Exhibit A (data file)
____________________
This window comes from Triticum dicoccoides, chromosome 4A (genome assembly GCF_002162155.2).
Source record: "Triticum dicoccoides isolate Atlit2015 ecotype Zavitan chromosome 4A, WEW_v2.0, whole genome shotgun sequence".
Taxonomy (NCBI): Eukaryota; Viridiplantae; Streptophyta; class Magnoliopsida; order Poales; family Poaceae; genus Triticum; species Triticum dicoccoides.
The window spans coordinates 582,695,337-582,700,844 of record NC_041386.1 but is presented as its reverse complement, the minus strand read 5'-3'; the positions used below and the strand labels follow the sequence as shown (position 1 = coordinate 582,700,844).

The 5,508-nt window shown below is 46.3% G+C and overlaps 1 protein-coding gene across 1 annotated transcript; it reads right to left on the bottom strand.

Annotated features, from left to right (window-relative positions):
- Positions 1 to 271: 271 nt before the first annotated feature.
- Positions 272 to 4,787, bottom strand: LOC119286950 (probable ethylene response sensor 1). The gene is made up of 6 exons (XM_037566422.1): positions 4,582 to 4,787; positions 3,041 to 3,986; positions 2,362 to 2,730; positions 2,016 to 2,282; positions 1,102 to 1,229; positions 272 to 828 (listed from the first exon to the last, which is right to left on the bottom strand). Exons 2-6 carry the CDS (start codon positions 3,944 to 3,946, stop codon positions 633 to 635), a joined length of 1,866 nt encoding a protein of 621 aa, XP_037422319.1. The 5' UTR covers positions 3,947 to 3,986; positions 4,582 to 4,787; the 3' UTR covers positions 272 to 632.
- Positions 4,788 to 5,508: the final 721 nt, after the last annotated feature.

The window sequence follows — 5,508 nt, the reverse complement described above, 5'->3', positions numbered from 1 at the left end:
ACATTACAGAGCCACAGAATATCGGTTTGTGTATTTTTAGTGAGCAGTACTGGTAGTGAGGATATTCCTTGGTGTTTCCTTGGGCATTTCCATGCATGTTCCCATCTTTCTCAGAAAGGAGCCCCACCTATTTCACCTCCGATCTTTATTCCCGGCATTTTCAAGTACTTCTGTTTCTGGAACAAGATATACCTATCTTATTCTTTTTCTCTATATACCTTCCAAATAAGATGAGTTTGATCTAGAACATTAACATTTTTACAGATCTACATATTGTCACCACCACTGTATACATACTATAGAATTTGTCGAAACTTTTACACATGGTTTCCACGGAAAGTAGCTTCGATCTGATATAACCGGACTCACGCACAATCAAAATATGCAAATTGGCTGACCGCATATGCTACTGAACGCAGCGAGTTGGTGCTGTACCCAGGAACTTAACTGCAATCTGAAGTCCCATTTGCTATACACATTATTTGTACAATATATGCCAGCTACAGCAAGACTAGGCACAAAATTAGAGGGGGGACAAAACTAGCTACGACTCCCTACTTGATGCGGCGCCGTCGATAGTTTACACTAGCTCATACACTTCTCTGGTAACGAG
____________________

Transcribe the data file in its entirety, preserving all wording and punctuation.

This window comes from Triticum dicoccoides, chromosome 4A (genome assembly GCF_002162155.2).
Source record: "Triticum dicoccoides isolate Atlit2015 ecotype Zavitan chromosome 4A, WEW_v2.0, whole genome shotgun sequence".
Taxonomy (NCBI): Eukaryota; Viridiplantae; Streptophyta; class Magnoliopsida; order Poales; family Poaceae; genus Triticum; species Triticum dicoccoides.
The window spans coordinates 582,695,337-582,700,844 of record NC_041386.1 but is presented as its reverse complement, the minus strand read 5'-3'; the positions used below and the strand labels follow the sequence as shown (position 1 = coordinate 582,700,844).

The 5,508-nt window shown below is 46.3% G+C and overlaps 1 protein-coding gene across 1 annotated transcript; it reads right to left on the bottom strand.

Annotated features, from left to right (window-relative positions):
- Positions 1 to 271: 271 nt before the first annotated feature.
- Positions 272 to 4,787, bottom strand: LOC119286950 (probable ethylene response sensor 1). The gene is made up of 6 exons (XM_037566422.1): positions 4,582 to 4,787; positions 3,041 to 3,986; positions 2,362 to 2,730; positions 2,016 to 2,282; positions 1,102 to 1,229; positions 272 to 828 (listed from the first exon to the last, which is right to left on the bottom strand). Exons 2-6 carry the CDS (start codon positions 3,944 to 3,946, stop codon positions 633 to 635), a joined length of 1,866 nt encoding a protein of 621 aa, XP_037422319.1. The 5' UTR covers positions 3,947 to 3,986; positions 4,582 to 4,787; the 3' UTR covers positions 272 to 632.
- Positions 4,788 to 5,508: the final 721 nt, after the last annotated feature.

The window sequence follows — 5,508 nt, the reverse complement described above, 5'->3', positions numbered from 1 at the left end:
ACATTACAGAGCCACAGAATATCGGTTTGTGTATTTTTAGTGAGCAGTACTGGTAGTGAGGATATTCCTTGGTGTTTCCTTGGGCATTTCCATGCATGTTCCCATCTTTCTCAGAAAGGAGCCCCACCTATTTCACCTCCGATCTTTATTCCCGGCATTTTCAAGTACTTCTGTTTCTGGAACAAGATATACCTATCTTATTCTTTTTCTCTATATACCTTCCAAATAAGATGAGTTTGATCTAGAACATTAACATTTTTACAGATCTACATATTGTCACCACCACTGTATACATACTATAGAATTTGTCGAAACTTTTACACATGGTTTCCACGGAAAGTAGCTTCGATCTGATATAACCGGACTCACGCACAATCAAAATATGCAAATTGGCTGACCGCATATGCTACTGAACGCAGCGAGTTGGTGCTGTACCCAGGAACTTAACTGCAATCTGAAGTCCCATTTGCTATACACATTATTTGTACAATATATGCCAGCTACAGCAAGACTAGGCACAAAATTAGAGGGGGGACAAAACTAGCTACGACTCCCTACTTGATGCGGCGCCGTCGATAGTTTACACTAGCTCATACACTTCTCTGGTAACGAG